Now Archived! PolarConnect event with Lisa Seff and the 'Upwelling and Ecology in the Beaufort Sea Research Team' held on 14 September 2017. This event was broadcast live from the R/V Sikuliaq located in the Beaufort Sea. You can access this and other events on the PolarConnect Archives site.
What Are They Doing?
The Beaufort Sea shelf break experiences frequent upwelling of deep, nutrient rich basin water onto the shelf. Such upwelling is not only a short-term source of heat, salt, and nutrients, and a mechanism promoting elevated primary production, but it also transports populations between ocean regions, potentially modifying ecosystem structure and availability of zooplankton and fish prey to upper trophic level consumers. The Beaufort Sea shelf break is a domain of enhanced abundance of upper trophic level animals, presumably in response to elevated availability of their prey.
The team plans to explore and identify the mechanisms linking broad-scale atmospheric forcing, ocean physical response, prey-base condition and distribution, upper trophic level animal aggregations, and climate change along the Beaufort Shelf break. The team's overarching hypothesis is that atmospherically-forced (wind-induced) upwelling along this shelf break leads to enhanced feeding opportunities for intermediate links in the pelagic ecosystem (zooplankton, forage fish) that in turn sustain the exploitation of this environment by animals such as beluga whales, seabirds, and seals. Support for the teacher is provided through the research project funding.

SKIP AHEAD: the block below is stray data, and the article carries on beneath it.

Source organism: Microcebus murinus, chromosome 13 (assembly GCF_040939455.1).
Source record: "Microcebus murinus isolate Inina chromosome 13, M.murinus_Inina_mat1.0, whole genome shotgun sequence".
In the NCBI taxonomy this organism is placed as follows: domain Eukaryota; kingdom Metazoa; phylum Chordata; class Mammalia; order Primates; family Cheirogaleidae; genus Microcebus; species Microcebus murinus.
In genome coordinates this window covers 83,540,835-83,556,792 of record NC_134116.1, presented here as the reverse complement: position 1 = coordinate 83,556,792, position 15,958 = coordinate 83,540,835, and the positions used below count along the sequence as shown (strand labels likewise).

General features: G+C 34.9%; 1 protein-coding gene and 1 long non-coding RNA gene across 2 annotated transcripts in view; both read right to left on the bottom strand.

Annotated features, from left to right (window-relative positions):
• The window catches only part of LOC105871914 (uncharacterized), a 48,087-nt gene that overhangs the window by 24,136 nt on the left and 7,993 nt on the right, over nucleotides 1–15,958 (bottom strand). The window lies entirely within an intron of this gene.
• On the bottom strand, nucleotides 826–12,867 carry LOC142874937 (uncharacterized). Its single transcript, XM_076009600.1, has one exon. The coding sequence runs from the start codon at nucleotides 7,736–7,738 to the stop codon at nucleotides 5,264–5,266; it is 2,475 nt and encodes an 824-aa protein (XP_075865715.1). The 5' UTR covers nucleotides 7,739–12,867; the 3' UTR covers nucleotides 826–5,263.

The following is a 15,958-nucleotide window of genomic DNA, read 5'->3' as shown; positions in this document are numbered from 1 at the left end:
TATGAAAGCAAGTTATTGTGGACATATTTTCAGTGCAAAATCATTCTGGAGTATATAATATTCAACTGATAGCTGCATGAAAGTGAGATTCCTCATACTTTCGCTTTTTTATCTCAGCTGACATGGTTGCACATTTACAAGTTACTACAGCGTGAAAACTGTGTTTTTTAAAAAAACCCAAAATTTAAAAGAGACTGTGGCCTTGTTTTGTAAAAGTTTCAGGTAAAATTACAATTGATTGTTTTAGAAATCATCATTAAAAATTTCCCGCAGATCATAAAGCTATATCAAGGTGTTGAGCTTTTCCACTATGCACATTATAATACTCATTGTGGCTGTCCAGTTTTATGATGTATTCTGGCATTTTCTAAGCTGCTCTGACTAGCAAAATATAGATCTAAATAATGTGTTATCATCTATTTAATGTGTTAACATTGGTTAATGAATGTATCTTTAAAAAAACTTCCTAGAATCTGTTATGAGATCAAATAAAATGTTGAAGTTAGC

Where Are They?
The field work will take place in the Beaufort Sea aboard the R/V Sikuliaq. The Beaufort Sea is part of the Arctic Ocean. The R/V Sikuliaq, pronounced [see-KOO-lee-auk], is a 261-foot oceanographic research ship capable of bringing scientists to the ice-choked waters of Alaska and the polar regions. The Sikuliaq, one of the most advanced university research vessels in the world, is able to break ice up to 2.5 feet thick.
The Beaufort Sea is a sea of the Arctic Ocean, located north of the Northwest Territories, the Yukon, and Alaska, west of Canada's Arctic islands. The sea is named after hydrographer Sir Francis Beaufort. The sea, characterized by severe climate, is frozen over most of the year. Historically, only a narrow pass up to 100 km (62 mi) opened in August–September near its shores, but recently the ice-free area in late summer has greatly enlarged.
Dr. Carin Ashjian studies marine biology and ecology with a special interest in the ecology of zooplankton in the Polar Regions, as these ecosystems may be significantly impacted by climate change. Her studies have taken her to both the Arctic and the Antarctic. For eleven years, she worked near Utqiaġvik/Barrow AK using a research vessel to study how and why this region is a feeding hotspot for bowhead whales during their fall migration from Canada to the Bering Sea. She also has worked from much larger research vessels, the USCGC Healy and the R/V SIkuliaq, to study zooplankton in the Bering, Chukchi, and Beaufort Seas. Past research has taken her to the Sea of Japan, the Norwegian Sea, Georges Bank, the Gulf Stream, and the California Current. She is a Senior Scientist at the Woods Hole Oceanographic Institution where she has worked since 1995.
Dr. Steve Okkonen has two jobs. For the past 37 years, he has spent the summer months as a commercial salmon fisherman in Cook Inlet, Alaska. Over the last 20 years, he has spent the fall, winter, and spring months as a University of Alaska Fairbanks physical oceanographer studying ocean currents in Alaskan waters. Most recently, he has worked with Dr. Carin Ashjian, Dr. Robert Campbell and whale biologists to find out why the Barrow area is a feeding hotspot for bowhead whales and beluga whales. They are now expanding their study to identify relationships between ocean currents and the migration of bowhead whales.